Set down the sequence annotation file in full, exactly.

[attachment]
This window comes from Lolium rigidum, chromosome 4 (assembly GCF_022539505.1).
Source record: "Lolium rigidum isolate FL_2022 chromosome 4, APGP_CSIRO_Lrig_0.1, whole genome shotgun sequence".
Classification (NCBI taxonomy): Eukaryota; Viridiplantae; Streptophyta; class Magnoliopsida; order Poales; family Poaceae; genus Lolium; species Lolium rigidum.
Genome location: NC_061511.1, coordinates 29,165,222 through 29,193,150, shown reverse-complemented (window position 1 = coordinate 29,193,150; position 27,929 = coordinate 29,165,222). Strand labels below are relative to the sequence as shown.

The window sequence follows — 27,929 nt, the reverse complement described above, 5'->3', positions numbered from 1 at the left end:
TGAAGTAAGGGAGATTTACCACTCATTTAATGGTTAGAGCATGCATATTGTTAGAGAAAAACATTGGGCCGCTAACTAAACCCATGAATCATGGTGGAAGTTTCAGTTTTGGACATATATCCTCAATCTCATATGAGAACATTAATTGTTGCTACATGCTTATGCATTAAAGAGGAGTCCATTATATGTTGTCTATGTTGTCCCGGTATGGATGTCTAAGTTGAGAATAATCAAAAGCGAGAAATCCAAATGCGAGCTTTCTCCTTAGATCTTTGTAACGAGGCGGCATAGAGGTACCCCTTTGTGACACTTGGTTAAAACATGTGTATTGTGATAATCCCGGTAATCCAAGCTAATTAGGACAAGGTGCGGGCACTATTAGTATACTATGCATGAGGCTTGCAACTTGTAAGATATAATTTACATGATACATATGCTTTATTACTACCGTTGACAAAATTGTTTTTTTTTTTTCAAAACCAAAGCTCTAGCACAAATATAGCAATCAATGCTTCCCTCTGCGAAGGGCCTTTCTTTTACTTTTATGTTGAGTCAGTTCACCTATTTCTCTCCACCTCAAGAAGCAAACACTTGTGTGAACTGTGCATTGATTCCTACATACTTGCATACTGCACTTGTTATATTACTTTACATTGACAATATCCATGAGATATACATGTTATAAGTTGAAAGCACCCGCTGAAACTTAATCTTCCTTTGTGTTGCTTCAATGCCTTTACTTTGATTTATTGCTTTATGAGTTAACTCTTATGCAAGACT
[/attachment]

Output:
This window comes from Lolium rigidum, chromosome 4 (assembly GCF_022539505.1).
Source record: "Lolium rigidum isolate FL_2022 chromosome 4, APGP_CSIRO_Lrig_0.1, whole genome shotgun sequence".
Classification (NCBI taxonomy): Eukaryota; Viridiplantae; Streptophyta; class Magnoliopsida; order Poales; family Poaceae; genus Lolium; species Lolium rigidum.
Genome location: NC_061511.1, coordinates 29,165,222 through 29,193,150, shown reverse-complemented (window position 1 = coordinate 29,193,150; position 27,929 = coordinate 29,165,222). Strand labels below are relative to the sequence as shown.

The window sequence follows — 27,929 nt, the reverse complement described above, 5'->3', positions numbered from 1 at the left end:
TGAAGTAAGGGAGATTTACCACTCATTTAATGGTTAGAGCATGCATATTGTTAGAGAAAAACATTGGGCCGCTAACTAAACCCATGAATCATGGTGGAAGTTTCAGTTTTGGACATATATCCTCAATCTCATATGAGAACATTAATTGTTGCTACATGCTTATGCATTAAAGAGGAGTCCATTATATGTTGTCTATGTTGTCCCGGTATGGATGTCTAAGTTGAGAATAATCAAAAGCGAGAAATCCAAATGCGAGCTTTCTCCTTAGATCTTTGTAACGAGGCGGCATAGAGGTACCCCTTTGTGACACTTGGTTAAAACATGTGTATTGTGATAATCCCGGTAATCCAAGCTAATTAGGACAAGGTGCGGGCACTATTAGTATACTATGCATGAGGCTTGCAACTTGTAAGATATAATTTACATGATACATATGCTTTATTACTACCGTTGACAAAATTGTTTTTTTTTTTTCAAAACCAAAGCTCTAGCACAAATATAGCAATCAATGCTTCCCTCTGCGAAGGGCCTTTCTTTTACTTTTATGTTGAGTCAGTTCACCTATTTCTCTCCACCTCAAGAAGCAAACACTTGTGTGAACTGTGCATTGATTCCTACATACTTGCATACTGCACTTGTTATATTACTTTACATTGACAATATCCATGAGATATACATGTTATAAGTTGAAAGCACCCGCTGAAACTTAATCTTCCTTTGTGTTGCTTCAATGCCTTTACTTTGATTTATTGCTTTATGAGTTAACTCTTATGCAAGACT